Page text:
Wednesday, February 26, 2014

Chokwe Lumumba : A Revolutionary Leader

by Bhaskar Sunkara,
Chokwe Lumumba’s dilemma was simple: how to be a revolutionary in a decidedly non-revolutionary Mississippi.
It was a mission that seemed bound to alienate and polarize, even long before he became mayor of Jackson, home to a state capitol building flying a defiant Confederate battle flag and a city hall built by slave labor.
But when I went to Jackson to profile the newly elected Lumumba last year and in my conversations with Mississippians throughout this year, I was shocked at how hard it was to find someone who didn’t like him. Economic populists like Rickey Cole, chairman of the state Democratic Party, and his staff were keen to show solidarity with Jackson’s new administration. They talked about Lumumba’s honor and integrity, whatever their political differences. After his death, Cole called the mayor, “A man by the people, of the people, and for the people.”

Wednesday, February 19, 2014

Young people and the immigration struggle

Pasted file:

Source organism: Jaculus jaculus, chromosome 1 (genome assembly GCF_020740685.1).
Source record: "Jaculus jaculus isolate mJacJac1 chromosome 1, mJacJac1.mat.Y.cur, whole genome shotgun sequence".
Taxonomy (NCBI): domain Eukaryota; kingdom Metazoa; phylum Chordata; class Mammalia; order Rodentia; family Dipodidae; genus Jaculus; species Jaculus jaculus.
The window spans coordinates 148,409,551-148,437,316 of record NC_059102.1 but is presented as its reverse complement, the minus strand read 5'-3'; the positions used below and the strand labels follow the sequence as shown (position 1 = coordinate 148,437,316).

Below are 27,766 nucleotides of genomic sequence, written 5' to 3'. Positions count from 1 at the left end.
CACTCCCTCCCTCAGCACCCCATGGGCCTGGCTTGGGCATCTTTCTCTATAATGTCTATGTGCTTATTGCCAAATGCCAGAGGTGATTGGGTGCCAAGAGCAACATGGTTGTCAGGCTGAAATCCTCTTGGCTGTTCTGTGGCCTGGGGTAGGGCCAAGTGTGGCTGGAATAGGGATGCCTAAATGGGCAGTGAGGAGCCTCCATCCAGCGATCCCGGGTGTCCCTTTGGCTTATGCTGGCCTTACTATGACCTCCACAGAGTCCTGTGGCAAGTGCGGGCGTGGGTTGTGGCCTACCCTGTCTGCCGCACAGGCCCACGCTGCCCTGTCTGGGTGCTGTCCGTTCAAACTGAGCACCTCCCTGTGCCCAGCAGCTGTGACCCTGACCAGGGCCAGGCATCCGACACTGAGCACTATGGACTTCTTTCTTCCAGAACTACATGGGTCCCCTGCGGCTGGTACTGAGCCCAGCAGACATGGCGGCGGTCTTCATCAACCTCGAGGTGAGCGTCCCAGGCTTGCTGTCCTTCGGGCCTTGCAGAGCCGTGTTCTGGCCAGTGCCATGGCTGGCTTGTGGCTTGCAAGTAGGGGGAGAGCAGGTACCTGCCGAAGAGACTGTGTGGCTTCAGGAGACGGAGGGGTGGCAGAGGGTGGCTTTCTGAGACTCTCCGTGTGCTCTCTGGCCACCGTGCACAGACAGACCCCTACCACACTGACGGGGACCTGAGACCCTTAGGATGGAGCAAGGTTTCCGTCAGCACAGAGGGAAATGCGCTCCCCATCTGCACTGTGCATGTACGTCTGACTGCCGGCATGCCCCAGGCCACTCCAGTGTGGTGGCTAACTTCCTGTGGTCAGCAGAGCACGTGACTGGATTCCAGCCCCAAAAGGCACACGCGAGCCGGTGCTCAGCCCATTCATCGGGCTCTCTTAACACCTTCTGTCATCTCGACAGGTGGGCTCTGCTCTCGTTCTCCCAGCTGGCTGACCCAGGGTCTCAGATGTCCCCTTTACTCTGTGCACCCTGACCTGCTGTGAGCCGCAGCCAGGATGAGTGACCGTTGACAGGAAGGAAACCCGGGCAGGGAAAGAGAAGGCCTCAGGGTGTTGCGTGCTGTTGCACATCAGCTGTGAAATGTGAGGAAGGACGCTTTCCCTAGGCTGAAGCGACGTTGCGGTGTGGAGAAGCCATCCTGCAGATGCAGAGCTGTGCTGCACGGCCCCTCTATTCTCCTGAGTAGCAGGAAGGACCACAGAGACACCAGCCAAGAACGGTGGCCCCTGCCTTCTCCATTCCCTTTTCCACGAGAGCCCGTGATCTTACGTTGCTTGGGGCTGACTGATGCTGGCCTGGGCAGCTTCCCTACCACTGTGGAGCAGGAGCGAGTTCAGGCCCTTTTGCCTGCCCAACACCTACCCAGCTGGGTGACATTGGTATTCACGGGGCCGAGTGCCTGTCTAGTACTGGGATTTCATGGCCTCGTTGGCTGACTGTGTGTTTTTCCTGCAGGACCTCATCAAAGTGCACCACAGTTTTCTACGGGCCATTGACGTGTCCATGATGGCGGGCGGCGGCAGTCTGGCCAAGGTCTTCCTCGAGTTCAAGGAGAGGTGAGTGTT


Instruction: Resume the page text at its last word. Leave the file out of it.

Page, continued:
Two Fronts, One Cause: Next Steps in Immigration Reform
Alma Lopez, an activist in Sacramento, was a co-presenter with  Duane Campbell at an immigration workshop at the DSA national convention, held in Oakland in October 2013. Here, Campbell talks to her about young people and immigrant activism.
DC:  What do you think has been the effect of immigrant rights activism on young people?

AL: Students and young people have been playing a major role, along with immigrant community members. In Sacramento, our group has been working with people in northern and southern California who have been arrested in protests against ICE [Immigration and Customs Enforcement] and deportations.